“A decline in revenue both through fees and a declining tax base, aging infrastructure, along with population and demographic shifts that impact our fee revenue have made it extremely difficult to provide the same level of service as in past years. We are running out of ways to scale back our service without having a significant impact on the youth we serve. The District is focused on making a stronger investment in youth, along with a recommitment to our core services and neighborhood parks, which are the backbone of our community,” said Rockford Park District Executive Director Jay Sandine.
2018 Modification of Programs and Services
· Not operating Forest City Queen and Trolley Car 36 for 2018 season
· Closing Sand Park Pool for 2018 season and closing Harkins Aquatic Center two weeks earlier
· Reduction of one week of the free Music in the Park Summer Concert Series (8 weeks vs. 9 weeks)
· Elimination of indoor swimming lessons
· Elimination of one youth day camp called Tween Scene/Summer Blast
· Expanding hours of operation at Washington Park Community Center to invest in area youth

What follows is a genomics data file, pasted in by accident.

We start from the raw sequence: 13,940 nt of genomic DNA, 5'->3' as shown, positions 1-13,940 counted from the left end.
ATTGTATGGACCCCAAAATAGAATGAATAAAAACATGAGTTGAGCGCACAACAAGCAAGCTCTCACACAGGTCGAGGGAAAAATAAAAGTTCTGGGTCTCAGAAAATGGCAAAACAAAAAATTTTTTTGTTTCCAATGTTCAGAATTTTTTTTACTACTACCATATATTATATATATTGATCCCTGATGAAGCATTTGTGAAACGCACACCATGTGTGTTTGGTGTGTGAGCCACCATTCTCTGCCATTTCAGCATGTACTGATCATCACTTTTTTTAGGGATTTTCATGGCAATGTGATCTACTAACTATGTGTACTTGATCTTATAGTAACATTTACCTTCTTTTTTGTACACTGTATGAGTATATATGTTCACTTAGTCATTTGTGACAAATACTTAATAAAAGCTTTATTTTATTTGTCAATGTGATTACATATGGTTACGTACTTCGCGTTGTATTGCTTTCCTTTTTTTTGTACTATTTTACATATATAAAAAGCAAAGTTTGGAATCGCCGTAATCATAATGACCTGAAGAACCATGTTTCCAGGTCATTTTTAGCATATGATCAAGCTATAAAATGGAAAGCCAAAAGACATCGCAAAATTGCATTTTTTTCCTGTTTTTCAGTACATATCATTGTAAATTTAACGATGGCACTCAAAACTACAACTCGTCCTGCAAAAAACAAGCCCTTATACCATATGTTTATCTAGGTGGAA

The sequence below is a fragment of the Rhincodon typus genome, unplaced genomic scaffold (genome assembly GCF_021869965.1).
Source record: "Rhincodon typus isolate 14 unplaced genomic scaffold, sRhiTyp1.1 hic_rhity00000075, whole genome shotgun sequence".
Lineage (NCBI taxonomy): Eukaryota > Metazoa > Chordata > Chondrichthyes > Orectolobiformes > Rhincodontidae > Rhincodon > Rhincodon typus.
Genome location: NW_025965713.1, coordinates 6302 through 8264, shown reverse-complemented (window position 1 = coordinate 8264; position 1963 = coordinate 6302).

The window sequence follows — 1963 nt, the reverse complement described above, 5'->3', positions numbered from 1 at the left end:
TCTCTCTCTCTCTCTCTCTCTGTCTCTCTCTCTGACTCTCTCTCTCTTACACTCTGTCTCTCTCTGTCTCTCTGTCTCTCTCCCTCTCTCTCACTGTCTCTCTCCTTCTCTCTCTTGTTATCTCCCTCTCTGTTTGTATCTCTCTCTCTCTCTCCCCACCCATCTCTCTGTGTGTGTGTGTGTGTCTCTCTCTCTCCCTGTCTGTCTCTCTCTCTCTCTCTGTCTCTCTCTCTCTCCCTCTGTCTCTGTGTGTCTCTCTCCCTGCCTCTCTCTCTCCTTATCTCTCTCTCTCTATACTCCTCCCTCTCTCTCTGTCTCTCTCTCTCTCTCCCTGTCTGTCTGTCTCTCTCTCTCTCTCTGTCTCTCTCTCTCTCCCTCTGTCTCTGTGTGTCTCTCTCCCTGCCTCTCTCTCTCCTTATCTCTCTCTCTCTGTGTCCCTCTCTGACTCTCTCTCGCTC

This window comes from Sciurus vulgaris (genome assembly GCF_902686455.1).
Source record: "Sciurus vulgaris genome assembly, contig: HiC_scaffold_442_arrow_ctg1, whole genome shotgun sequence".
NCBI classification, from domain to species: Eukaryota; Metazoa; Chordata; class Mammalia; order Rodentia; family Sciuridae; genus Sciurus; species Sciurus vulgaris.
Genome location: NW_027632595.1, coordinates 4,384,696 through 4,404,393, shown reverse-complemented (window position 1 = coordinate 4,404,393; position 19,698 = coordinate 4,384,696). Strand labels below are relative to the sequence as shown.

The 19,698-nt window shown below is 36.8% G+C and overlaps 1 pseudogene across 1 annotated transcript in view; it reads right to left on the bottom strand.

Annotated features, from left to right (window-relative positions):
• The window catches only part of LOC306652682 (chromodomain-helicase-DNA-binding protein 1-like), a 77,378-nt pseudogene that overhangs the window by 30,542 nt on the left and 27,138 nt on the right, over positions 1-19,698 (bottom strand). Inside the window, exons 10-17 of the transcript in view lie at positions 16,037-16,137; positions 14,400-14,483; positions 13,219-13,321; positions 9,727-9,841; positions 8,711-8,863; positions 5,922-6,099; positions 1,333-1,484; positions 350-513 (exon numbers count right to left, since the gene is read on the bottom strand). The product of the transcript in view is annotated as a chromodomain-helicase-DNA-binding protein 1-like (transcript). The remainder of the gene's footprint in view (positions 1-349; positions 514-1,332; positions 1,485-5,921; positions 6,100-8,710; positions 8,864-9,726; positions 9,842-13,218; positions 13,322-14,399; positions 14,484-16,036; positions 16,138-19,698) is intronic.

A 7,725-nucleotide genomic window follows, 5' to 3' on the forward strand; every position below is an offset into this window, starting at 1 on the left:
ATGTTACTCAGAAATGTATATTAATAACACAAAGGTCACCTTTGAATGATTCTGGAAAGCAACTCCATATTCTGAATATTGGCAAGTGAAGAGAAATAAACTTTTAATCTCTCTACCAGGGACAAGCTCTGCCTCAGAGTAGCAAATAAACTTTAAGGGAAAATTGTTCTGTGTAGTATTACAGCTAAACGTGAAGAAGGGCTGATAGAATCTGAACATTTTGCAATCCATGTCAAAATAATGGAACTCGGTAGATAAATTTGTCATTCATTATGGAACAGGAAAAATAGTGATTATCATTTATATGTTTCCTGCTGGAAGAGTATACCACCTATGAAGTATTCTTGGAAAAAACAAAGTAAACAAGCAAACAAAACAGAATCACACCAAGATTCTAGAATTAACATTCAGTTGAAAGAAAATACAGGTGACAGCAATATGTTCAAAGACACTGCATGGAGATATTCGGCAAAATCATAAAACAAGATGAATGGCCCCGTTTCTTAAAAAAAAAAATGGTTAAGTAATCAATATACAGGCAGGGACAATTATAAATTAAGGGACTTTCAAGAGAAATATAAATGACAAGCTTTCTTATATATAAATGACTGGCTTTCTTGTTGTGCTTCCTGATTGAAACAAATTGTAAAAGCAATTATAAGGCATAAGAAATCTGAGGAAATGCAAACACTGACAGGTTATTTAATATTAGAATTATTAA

· Increased support for Rockford Park District Police
2018 Revenue Adjustments
· Video gaming at select locations
· Select pricing increases in programs and rental opportunities
· Increased Foundation support
2018 Expense Reductions
· Elimination of four open full-time positions by attrition and restructuring
· Elimination of event parking services for community partner events
· Elimination of support to Community Centers for ground maintenance, reduction in contractual mowing
· Savings from lower utility, gas, and health insurance costs
Master Plan Engagement Sessions Begin in March
As a result of a reduction in services for 2018, the District will launch a master plan to engage the community to determine District priorities and allocation of resources of taxpayer dollars over the next three to five years. A community-involved master plan will provide a series of recommendations that will help guide investment in District assets, along with decisions regarding obsolete, underutilized, or non-trending parks, facilities, and amenities. A master plan will provide an opportunity for the District to engage and inform the community on the true value of parks and recreation, receive critical feedback to determine priorities of park services, and ensure the District’s plan aligns with the vision of other community leaders and organizations. A vibrant park system increases property values, decreases juvenile crime, provides health and wellness opportunities, improves the environment, and often employs thousands of area youth, for the very first time. A final master plan is expected to be presented to the community in the summer of 2018.